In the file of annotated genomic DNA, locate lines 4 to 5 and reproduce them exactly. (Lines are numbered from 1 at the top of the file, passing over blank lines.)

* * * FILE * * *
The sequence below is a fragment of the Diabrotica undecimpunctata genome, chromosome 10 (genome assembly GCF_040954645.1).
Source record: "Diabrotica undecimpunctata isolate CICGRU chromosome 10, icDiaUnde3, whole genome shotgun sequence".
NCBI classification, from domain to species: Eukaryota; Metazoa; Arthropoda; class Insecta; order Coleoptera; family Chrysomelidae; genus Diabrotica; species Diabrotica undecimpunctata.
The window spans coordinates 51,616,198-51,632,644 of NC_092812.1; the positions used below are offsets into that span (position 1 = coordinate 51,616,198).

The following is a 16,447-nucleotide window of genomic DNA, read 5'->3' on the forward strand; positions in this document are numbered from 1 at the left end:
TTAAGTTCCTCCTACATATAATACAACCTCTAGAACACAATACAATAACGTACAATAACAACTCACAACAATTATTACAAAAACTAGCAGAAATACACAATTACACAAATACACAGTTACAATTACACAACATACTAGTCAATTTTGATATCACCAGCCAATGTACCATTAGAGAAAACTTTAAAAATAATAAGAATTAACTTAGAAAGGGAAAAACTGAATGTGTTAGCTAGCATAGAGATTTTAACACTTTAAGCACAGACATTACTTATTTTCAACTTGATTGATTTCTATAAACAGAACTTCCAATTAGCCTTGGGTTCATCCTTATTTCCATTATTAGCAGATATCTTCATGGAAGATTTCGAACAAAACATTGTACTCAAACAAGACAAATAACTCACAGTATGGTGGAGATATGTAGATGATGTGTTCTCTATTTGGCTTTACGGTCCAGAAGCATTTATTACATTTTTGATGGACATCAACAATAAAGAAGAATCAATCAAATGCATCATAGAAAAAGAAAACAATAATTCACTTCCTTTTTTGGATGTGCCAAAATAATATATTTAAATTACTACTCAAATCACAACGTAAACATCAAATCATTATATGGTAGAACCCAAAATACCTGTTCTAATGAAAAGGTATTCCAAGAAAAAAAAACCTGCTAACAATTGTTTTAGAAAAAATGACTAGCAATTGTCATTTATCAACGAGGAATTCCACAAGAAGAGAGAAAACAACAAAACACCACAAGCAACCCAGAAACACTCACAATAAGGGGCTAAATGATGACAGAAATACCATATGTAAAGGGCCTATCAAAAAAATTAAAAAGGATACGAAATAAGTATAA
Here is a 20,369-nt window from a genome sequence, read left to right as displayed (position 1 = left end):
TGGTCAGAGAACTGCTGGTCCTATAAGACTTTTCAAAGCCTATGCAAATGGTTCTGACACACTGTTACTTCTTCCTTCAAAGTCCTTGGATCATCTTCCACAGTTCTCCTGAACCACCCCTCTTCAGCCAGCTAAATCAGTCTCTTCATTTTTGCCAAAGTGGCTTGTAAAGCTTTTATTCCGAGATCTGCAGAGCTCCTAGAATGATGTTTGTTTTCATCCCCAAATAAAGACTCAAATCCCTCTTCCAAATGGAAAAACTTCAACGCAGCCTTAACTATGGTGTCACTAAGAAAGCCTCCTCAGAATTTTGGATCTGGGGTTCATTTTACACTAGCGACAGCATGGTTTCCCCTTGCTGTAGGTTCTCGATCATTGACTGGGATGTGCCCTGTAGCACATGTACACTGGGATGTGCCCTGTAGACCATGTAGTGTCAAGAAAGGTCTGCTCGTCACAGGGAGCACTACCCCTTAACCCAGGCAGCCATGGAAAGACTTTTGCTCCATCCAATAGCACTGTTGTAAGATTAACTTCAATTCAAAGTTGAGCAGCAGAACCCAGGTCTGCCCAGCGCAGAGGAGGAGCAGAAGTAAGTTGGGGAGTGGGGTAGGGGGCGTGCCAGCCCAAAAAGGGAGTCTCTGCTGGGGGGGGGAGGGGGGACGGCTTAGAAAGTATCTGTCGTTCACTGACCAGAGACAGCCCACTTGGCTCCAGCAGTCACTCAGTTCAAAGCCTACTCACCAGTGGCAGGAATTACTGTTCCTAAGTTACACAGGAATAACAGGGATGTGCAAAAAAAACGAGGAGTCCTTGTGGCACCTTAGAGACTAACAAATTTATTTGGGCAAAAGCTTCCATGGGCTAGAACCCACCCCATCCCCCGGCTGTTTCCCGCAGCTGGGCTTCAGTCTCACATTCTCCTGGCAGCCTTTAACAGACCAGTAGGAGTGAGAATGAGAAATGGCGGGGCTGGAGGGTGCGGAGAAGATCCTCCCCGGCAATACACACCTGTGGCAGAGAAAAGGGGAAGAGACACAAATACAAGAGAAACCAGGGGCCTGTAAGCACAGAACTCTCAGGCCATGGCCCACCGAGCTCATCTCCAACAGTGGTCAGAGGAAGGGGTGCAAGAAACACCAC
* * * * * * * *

The window spans coordinates 51,616,198-51,632,644 of NC_092812.1; the positions used below are offsets into that span (position 1 = coordinate 51,616,198).

The following is a 16,447-nucleotide window of genomic DNA, read 5'->3' on the forward strand; positions in this document are numbered from 1 at the left end: